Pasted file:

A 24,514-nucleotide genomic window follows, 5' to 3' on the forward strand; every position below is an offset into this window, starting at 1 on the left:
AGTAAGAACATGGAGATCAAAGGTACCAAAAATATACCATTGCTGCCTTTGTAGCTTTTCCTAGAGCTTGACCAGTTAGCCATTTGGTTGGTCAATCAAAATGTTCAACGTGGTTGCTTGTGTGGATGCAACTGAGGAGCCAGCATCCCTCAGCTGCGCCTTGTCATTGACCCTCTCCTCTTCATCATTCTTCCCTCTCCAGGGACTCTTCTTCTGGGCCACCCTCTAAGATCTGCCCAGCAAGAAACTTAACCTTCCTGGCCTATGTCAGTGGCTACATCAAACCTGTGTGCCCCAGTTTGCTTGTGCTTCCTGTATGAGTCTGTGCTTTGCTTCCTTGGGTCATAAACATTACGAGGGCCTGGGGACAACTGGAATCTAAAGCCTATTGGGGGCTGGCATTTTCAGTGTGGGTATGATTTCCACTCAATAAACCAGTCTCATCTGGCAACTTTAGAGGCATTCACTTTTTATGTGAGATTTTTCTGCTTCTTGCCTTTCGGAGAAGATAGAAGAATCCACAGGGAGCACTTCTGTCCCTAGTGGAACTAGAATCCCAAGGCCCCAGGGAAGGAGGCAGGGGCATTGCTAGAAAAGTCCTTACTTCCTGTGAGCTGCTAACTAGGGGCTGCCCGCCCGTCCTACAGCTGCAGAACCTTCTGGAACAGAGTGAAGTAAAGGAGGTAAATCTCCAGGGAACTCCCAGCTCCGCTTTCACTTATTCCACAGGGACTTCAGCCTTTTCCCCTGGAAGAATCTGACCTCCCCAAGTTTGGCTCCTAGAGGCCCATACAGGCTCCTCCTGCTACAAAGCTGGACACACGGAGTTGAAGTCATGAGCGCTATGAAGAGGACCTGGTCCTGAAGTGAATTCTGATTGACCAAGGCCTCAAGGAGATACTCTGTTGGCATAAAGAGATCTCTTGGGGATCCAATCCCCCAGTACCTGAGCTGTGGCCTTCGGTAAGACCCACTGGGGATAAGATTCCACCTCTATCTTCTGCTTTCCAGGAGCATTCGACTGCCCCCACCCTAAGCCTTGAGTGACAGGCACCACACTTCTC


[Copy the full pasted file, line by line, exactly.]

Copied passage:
A 24,514-nucleotide genomic window follows, 5' to 3' on the forward strand; every position below is an offset into this window, starting at 1 on the left:
AGTAAGAACATGGAGATCAAAGGTACCAAAAATATACCATTGCTGCCTTTGTAGCTTTTCCTAGAGCTTGACCAGTTAGCCATTTGGTTGGTCAATCAAAATGTTCAACGTGGTTGCTTGTGTGGATGCAACTGAGGAGCCAGCATCCCTCAGCTGCGCCTTGTCATTGACCCTCTCCTCTTCATCATTCTTCCCTCTCCAGGGACTCTTCTTCTGGGCCACCCTCTAAGATCTGCCCAGCAAGAAACTTAACCTTCCTGGCCTATGTCAGTGGCTACATCAAACCTGTGTGCCCCAGTTTGCTTGTGCTTCCTGTATGAGTCTGTGCTTTGCTTCCTTGGGTCATAAACATTACGAGGGCCTGGGGACAACTGGAATCTAAAGCCTATTGGGGGCTGGCATTTTCAGTGTGGGTATGATTTCCACTCAATAAACCAGTCTCATCTGGCAACTTTAGAGGCATTCACTTTTTATGTGAGATTTTTCTGCTTCTTGCCTTTCGGAGAAGATAGAAGAATCCACAGGGAGCACTTCTGTCCCTAGTGGAACTAGAATCCCAAGGCCCCAGGGAAGGAGGCAGGGGCATTGCTAGAAAAGTCCTTACTTCCTGTGAGCTGCTAACTAGGGGCTGCCCGCCCGTCCTACAGCTGCAGAACCTTCTGGAACAGAGTGAAGTAAAGGAGGTAAATCTCCAGGGAACTCCCAGCTCCGCTTTCACTTATTCCACAGGGACTTCAGCCTTTTCCCCTGGAAGAATCTGACCTCCCCAAGTTTGGCTCCTAGAGGCCCATACAGGCTCCTCCTGCTACAAAGCTGGACACACGGAGTTGAAGTCATGAGCGCTATGAAGAGGACCTGGTCCTGAAGTGAATTCTGATTGACCAAGGCCTCAAGGAGATACTCTGTTGGCATAAAGAGATCTCTTGGGGATCCAATCCCCCAGTACCTGAGCTGTGGCCTTCGGTAAGACCCACTGGGGATAAGATTCCACCTCTATCTTCTGCTTTCCAGGAGCATTCGACTGCCCCCACCCTAAGCCTTGAGTGACAGGCACCACACTTCTC